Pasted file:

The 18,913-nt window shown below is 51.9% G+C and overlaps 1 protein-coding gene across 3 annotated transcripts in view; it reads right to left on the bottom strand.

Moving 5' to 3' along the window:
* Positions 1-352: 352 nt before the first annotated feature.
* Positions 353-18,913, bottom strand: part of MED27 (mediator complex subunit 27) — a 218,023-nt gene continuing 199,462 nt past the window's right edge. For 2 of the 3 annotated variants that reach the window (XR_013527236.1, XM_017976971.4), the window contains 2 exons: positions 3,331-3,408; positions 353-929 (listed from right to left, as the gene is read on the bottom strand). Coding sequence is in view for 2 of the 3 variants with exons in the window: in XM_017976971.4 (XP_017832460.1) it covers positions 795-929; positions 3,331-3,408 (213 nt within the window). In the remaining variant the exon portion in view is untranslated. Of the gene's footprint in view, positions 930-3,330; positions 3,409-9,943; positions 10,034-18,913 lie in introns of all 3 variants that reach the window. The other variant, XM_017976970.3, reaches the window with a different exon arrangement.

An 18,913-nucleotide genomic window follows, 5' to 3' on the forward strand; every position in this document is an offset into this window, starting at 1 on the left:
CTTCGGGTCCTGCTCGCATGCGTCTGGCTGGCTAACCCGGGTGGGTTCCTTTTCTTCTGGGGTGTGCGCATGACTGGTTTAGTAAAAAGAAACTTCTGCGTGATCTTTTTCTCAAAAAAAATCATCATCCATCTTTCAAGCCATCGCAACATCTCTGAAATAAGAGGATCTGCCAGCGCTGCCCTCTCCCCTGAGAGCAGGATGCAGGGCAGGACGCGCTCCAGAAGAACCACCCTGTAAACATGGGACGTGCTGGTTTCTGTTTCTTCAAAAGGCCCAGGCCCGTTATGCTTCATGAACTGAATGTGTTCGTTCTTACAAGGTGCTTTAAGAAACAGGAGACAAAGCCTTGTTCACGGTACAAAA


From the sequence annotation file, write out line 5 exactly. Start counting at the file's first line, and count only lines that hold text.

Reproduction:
An 18,913-nucleotide genomic window follows, 5' to 3' on the forward strand; every position in this document is an offset into this window, starting at 1 on the left: